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  1. simple past and past participle of scatter


scattered (comparative more scattered, superlative most scattered)

  1. Dispersed, spread apart into disunited units.
    • c. 1587–1588, [Christopher Marlowe], Tamburlaine the Great. [] The First Part [], 2nd edition, part 1, London: [] [R. Robinson for] Richard Iones, [], published 1592, →OCLC; reprinted as Tamburlaine the Great (A Scolar Press Facsimile), Menston, Yorkshire, London: Scolar Press, 1973, →ISBN, Act II, scene ii:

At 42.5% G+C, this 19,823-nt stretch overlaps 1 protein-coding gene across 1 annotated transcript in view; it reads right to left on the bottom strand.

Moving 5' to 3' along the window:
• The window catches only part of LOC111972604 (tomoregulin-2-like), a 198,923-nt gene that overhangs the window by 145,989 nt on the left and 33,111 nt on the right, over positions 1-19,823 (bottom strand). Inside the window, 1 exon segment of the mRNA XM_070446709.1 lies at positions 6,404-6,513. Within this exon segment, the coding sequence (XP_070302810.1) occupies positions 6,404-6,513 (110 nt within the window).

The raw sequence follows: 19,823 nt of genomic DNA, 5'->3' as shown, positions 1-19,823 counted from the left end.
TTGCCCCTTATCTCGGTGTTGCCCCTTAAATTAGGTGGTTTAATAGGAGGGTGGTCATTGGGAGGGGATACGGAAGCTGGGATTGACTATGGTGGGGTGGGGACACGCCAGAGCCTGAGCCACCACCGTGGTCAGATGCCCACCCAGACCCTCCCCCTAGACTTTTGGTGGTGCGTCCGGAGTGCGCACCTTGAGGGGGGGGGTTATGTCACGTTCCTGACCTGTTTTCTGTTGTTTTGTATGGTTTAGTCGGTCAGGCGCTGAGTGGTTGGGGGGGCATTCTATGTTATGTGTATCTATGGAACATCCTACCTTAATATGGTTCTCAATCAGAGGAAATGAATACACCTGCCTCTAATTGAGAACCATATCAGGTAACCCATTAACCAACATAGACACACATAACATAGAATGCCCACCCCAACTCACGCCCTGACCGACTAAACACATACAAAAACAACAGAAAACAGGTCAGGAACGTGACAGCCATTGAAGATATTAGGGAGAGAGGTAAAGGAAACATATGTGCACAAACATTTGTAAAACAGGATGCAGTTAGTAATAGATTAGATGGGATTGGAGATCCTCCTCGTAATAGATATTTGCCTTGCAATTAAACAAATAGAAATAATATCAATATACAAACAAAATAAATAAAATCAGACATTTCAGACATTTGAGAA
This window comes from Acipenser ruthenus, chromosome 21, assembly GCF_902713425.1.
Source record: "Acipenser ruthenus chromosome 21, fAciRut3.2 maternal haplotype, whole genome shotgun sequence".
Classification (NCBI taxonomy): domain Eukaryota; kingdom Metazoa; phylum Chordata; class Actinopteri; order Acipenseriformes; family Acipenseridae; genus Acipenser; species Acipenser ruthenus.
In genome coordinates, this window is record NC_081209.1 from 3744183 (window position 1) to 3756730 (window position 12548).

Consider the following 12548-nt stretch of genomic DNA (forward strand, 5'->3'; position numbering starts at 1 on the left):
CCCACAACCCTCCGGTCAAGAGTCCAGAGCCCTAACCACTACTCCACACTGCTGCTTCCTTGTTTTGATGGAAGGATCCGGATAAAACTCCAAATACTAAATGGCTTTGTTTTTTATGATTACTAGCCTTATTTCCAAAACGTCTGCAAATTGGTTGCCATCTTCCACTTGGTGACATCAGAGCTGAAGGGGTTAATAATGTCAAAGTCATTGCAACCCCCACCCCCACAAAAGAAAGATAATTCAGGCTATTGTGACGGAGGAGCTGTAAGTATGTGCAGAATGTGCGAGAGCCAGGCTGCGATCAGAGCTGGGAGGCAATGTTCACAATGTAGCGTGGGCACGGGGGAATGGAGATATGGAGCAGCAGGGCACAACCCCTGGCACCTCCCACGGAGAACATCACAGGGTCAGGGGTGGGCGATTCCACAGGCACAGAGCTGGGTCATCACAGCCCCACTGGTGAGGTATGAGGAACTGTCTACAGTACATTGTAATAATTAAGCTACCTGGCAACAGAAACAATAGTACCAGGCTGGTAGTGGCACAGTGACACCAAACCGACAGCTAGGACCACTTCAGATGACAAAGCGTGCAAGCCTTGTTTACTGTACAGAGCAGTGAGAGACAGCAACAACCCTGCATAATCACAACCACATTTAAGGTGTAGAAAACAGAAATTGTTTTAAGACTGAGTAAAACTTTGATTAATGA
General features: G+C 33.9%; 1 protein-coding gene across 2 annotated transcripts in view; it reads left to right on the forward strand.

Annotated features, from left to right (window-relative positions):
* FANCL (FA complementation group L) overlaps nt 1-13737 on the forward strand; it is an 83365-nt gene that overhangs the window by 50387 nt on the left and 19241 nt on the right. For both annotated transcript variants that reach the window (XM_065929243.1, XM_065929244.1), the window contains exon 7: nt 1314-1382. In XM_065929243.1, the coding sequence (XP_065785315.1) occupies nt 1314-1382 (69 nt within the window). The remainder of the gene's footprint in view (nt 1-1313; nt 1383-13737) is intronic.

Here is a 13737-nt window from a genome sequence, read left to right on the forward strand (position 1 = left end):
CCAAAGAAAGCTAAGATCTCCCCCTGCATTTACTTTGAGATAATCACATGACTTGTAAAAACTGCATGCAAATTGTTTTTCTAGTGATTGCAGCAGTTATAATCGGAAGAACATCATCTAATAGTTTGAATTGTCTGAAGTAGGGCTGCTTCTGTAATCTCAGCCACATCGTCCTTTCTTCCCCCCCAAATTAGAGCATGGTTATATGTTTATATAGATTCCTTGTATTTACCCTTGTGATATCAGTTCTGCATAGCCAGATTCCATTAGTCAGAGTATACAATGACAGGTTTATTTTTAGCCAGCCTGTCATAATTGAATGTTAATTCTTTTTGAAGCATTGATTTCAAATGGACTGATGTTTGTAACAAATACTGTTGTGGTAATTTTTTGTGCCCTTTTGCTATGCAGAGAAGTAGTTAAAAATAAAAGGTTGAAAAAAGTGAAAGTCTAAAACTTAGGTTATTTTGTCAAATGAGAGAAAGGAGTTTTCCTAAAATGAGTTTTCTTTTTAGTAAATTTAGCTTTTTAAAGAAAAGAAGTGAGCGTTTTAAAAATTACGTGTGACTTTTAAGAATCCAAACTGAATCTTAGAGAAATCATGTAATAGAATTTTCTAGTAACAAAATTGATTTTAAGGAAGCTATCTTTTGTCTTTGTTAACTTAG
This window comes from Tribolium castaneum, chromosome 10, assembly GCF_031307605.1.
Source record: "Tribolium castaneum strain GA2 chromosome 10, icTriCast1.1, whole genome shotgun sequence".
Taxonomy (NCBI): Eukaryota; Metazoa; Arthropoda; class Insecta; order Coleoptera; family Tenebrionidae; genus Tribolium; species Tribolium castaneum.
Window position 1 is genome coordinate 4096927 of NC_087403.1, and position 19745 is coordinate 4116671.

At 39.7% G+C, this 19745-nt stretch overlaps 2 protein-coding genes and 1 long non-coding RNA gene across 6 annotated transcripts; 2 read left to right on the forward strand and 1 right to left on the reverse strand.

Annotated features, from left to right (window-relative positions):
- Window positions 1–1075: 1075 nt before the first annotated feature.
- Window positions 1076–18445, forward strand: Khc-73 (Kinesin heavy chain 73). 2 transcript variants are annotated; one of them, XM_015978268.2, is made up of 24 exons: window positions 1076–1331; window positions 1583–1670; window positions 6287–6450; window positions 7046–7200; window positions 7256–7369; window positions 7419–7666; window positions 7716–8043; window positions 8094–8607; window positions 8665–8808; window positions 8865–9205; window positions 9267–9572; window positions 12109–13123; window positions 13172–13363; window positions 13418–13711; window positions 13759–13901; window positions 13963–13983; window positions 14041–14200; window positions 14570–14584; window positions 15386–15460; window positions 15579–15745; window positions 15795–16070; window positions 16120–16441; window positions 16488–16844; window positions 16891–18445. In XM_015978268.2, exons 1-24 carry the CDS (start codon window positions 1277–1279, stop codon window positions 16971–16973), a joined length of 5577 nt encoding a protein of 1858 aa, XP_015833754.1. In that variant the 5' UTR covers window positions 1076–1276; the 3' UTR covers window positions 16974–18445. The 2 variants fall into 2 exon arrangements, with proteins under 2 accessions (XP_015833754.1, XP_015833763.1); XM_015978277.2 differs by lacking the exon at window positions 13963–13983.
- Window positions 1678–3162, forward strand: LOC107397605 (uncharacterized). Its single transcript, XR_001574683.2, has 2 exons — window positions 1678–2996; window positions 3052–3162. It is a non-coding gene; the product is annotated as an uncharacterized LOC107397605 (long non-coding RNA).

And when their ſcattered armie is ſubdu’d:
      And you march on their ſlaughtered carkaſſes,
      Share equally the gold that bought their liues,
      And liue like Gentlmen in Perſea, []
  2. Seemingly randomly distributed.
    • 1918, W[illiam] B[abington] Maxwell, chapter XII, in The Mirror and the Lamp, Indianapolis, Ind.: The Bobbs-Merrill Company, →OCLC:
      There were many wooden chairs for the bulk of his visitors, and two wicker armchairs with red cloth cushions for superior people. From the packing-cases had emerged some Indian clubs, [], and all these articles [] made a scattered and untidy decoration that Mrs. Clough assiduously dusted and greatly cherished.
  3. (meteorology, of clouds) Covering three eighths to four eighths of the sky.
  4. (meteorology, of precipitation) Affecting 30 percent to 50 percent of a forecast zone.

Derived terms[edit]